In the end, you must know your load(current, in mA).
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Old 3rd September 2005, 01:46 PM   #5
SY is offline SY  United States
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Quote:
You are using a cap-input CLCLC. So the first cap is too little. GZ34 datasheet indicates a first input cap of 60uF.
The 60uF number is the maximum allowed capacitance. Because of the tolerances of electrolytics, a cap marked 60uF is likely to be larger and likely to reduce the life/efficiency of the GZ34. Depending on the load requirements, 5-40uF is a more common range.
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Old 3rd September 2005, 01:58 PM   #6
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Quote:
Originally posted by SY


The 60uF number is the maximum allowed capacitance. Because of the tolerances of electrolytics, a cap marked 60uF is likely to be larger and likely to reduce the life/efficiency of the GZ34. Depending on the load requirements, 5-40uF is a more common range.
It's true. Philips datasheet indicates a value between 4uF and 60uF.
But it is also true that it depends on load, and also on tube type. With beautiful nos tubes, like Mullard or philips, 60uF may be a fine choise, and also we can see bigger ones(up to 220uF, but it is a little dangerous for the tube..., the rectifier often "flash" ) in commercial amps.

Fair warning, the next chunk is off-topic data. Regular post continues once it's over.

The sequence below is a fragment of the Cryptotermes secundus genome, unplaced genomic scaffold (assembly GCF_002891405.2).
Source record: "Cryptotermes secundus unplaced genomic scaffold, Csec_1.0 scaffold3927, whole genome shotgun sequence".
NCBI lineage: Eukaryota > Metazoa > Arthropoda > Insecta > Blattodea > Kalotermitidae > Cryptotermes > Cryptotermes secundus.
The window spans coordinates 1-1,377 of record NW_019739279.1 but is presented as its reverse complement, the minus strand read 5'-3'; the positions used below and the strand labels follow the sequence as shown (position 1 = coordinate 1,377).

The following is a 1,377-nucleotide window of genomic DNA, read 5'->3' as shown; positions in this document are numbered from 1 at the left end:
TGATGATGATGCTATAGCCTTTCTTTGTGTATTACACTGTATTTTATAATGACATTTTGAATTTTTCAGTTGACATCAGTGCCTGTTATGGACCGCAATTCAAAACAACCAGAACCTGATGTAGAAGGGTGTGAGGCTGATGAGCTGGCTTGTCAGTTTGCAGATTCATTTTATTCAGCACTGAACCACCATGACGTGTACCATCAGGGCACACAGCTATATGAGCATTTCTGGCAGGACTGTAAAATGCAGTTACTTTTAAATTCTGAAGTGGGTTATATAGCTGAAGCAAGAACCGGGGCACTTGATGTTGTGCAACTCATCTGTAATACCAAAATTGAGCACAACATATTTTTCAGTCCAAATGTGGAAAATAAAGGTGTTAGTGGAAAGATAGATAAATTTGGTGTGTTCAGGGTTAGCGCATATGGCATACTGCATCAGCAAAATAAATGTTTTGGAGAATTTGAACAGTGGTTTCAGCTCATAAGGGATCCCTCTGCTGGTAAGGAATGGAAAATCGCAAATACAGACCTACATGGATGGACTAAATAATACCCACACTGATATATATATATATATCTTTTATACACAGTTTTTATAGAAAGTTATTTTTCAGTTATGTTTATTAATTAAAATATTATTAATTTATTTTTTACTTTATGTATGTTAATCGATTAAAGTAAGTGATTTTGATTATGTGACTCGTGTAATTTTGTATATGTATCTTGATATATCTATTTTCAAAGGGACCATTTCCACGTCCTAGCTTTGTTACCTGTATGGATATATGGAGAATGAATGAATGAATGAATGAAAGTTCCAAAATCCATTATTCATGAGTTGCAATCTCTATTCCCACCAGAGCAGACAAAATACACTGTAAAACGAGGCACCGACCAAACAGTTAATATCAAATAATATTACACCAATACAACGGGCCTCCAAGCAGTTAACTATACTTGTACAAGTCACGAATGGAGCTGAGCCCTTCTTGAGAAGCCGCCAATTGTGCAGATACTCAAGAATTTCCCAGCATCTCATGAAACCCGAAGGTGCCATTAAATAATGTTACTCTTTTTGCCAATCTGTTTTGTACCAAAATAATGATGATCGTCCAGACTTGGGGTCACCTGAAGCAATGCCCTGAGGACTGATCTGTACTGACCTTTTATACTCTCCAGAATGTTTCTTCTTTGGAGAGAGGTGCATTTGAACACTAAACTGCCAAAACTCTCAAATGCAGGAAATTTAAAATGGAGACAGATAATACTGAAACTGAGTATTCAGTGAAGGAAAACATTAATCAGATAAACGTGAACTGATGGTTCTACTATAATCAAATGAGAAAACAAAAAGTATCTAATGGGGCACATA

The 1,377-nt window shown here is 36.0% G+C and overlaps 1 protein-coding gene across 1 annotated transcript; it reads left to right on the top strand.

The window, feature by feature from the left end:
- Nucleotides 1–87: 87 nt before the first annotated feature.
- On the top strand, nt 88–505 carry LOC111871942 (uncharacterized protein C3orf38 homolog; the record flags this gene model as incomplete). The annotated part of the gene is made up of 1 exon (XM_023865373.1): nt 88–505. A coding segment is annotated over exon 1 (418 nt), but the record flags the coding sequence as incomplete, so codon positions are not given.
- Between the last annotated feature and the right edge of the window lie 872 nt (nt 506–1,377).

With low quality GZ34s or 5AR4s also a value of 40-50uF can be a problem...

BTW I use also 2 resistances on the 2 rectifier plates. It's a good protection for overloads and help for a "soft" start. Having a good first cap help us with the ripple problem.

Cheers-
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Old 3rd September 2005, 02:55 PM   #7
have' is offline have'  Netherlands
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I need 300V ~170mA.
The trans. is 350-0-350V at 190mA.
I'm using the little C (1.15uF)before the first choke to simulate a choke input, does it matter that the choke only 10H ~200mA ?

-How big are the resistance on the rectifier plate?Does it affect the output voltage ?
Thanks.
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Old 3rd September 2005, 03:13 PM   #8
amperex is offline amperex  United States
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Default Your post is cler to me

Use the lowest resistance choke first just after the tube with the 1.1uF.
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Old 4th September 2005, 01:53 AM   #9
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You will get the lowest ripple with the lowest resistance choke closest to the rectifier. You will get the longest tube life with the highest resistance choke closest to the rectifier, although it won't make much difference with your smallish capacitor values. If I were designing a power supply with your parts, I would use the lowest resistance choke first. But I use cheap tubes, and I tend to use large caps.